Yesterday I wrote something about the Dark Angels course I’ve just led in Aracena, Spain. I mentioned how it had got me thinking about the time, years ago, when I took the course myself, as a student not a tutor. Today, tidying up my study, I pulled a notebook from my shelf at random and opened it at random. By coincidence, I found myself reading some notes I’d made when I arrived in Aracena as a nervous writer with a sharp pencil and an empty notebook. I thought I’d write them up and share them…
I remember reading about this place, this course, and wondering how could I possibly do that? How could I afford that? How could I invest in myself that way? And yet here I am.
I have my own room, with a temporary bed, two sofas, a piano, and several chairs. Double doors open onto a covered verandah of terracotta tiles and what looks like a croquet lawn. The rain drips from the gutter of the verandah. A church bells tolls in the valley. The chestnuts on the trees are weighed down with rain. The smell of… what? Jasmine? A herb? Maybe thyme? I don’t know, but it is beautiful. Birds sing all around and there is a low mist. I feel like I am in the Cameron Highlands. It should be sunny and ten degrees warmer, but I like it.
I’ve been for a run, shared a breakfast with everyone on the course – except one writer, who didn’t appear – and am now free until we start ‘work’ at 2pm. How will I use the morning? I could walk down into Aracena and hang out in a cafe. I could read a book – the small hallway outside my room is full of books. I could sit here and work on an article, or on some writing of my own. I could email some ideas to Frank.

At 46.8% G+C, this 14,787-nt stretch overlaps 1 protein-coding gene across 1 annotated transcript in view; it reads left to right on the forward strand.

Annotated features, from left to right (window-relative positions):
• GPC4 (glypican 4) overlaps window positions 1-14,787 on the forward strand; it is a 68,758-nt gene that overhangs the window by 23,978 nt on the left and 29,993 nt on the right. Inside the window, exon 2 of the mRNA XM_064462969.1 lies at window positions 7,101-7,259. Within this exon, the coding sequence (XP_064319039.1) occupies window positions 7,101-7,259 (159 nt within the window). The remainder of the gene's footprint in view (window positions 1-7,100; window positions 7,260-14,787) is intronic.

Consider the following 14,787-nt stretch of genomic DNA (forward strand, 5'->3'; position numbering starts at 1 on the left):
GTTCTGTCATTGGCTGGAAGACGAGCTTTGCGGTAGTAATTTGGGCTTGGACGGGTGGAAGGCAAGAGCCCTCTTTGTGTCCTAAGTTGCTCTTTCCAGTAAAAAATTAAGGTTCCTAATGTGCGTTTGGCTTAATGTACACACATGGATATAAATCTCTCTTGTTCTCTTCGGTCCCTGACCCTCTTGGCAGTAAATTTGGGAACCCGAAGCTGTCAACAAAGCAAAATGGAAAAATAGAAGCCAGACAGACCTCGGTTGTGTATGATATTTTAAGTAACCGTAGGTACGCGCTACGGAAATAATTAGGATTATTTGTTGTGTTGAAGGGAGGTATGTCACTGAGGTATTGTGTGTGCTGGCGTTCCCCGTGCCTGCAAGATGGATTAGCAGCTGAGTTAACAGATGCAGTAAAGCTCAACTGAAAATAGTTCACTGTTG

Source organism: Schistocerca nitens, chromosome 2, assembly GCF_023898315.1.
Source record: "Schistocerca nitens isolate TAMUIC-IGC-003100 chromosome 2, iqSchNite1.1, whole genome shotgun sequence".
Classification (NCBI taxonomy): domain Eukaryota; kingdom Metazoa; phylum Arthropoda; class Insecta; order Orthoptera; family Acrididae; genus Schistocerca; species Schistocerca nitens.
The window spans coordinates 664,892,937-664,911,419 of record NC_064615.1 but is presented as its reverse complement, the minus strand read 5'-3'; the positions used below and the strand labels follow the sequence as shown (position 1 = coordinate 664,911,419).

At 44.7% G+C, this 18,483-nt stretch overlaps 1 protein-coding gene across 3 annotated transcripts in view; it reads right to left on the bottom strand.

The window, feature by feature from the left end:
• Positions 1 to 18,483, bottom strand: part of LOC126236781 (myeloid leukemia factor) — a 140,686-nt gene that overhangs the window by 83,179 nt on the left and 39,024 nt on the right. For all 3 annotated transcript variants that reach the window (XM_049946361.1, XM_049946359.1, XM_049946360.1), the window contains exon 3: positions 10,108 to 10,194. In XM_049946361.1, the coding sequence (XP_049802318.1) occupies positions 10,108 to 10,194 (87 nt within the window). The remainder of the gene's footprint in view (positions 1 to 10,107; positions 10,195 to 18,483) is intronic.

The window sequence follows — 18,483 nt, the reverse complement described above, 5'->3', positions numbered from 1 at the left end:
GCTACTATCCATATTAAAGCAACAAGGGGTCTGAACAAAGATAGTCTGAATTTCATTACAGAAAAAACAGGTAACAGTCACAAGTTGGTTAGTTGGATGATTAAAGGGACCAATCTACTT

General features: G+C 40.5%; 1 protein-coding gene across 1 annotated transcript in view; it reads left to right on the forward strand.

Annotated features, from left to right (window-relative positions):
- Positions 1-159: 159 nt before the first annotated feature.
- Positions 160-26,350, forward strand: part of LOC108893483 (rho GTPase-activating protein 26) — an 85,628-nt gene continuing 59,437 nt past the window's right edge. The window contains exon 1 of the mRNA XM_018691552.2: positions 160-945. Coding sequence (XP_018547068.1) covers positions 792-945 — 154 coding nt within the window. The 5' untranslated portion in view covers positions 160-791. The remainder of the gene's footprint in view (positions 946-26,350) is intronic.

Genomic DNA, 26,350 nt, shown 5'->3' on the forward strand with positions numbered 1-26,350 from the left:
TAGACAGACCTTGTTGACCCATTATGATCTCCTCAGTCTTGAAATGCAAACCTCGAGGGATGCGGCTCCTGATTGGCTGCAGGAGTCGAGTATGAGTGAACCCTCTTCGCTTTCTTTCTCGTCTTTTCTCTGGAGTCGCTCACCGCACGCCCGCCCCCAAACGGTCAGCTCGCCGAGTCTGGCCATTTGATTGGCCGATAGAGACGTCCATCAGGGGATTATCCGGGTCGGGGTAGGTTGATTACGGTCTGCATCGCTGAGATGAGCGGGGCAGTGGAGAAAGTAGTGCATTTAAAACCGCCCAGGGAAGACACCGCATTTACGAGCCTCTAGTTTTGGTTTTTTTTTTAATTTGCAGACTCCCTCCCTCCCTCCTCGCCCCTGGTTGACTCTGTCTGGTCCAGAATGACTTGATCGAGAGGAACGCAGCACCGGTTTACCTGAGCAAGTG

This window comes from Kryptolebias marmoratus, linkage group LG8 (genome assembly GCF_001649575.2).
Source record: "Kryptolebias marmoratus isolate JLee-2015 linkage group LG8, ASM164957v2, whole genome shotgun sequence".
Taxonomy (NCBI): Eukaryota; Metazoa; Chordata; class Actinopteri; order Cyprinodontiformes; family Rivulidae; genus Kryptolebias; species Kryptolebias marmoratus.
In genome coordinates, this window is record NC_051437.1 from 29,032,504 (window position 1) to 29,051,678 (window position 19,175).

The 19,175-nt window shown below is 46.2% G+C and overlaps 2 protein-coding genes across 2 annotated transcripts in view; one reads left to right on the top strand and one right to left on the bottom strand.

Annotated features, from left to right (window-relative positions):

The thing that I feel like I ought to do is the thing I want to do least of all – email some ideas to Frank. I am bored of writing for Frank, of that kind of work. I need to move on.
Well, I’m happy to say that I did move on. I stopped working for Frank (not his real name). Instead of pitching him some ideas, I decided to write something for myself. This…
The rain fell harder as the taxi made its way along the dirt road. Neither of them spoke the language of the driver. But his eyes and his grip on the steering wheel told them how much he disliked the lack of tarmac on these country roads. The beaded crucifix hanging from the rear-view mirror hit his windscreen with every rut and bump.
When the SatNav told him to pull off the dirt track onto an even rougher side road he stopped. It was clear that he would take them no further. A price was agreed with much gesticulation and their bags were lifted out of the boot and onto the red mud track. ‘You walk now,’ he said.
They used their mobile phones as torches and set off in the direction the driver had pointed, dragging their wheeled cases over the gravel and puddles, listening to the wind crashing through the trees, hoping it wouldn’t bring any branches down on their heads. The brochure implied that the weather would be better than this. He had brought t-shirts and shorts and a feeling of fragile optimism.
A lot has changed since then, but I remain an optimist. Several years later, Frank came on a Dark Angels course himself. He loved it.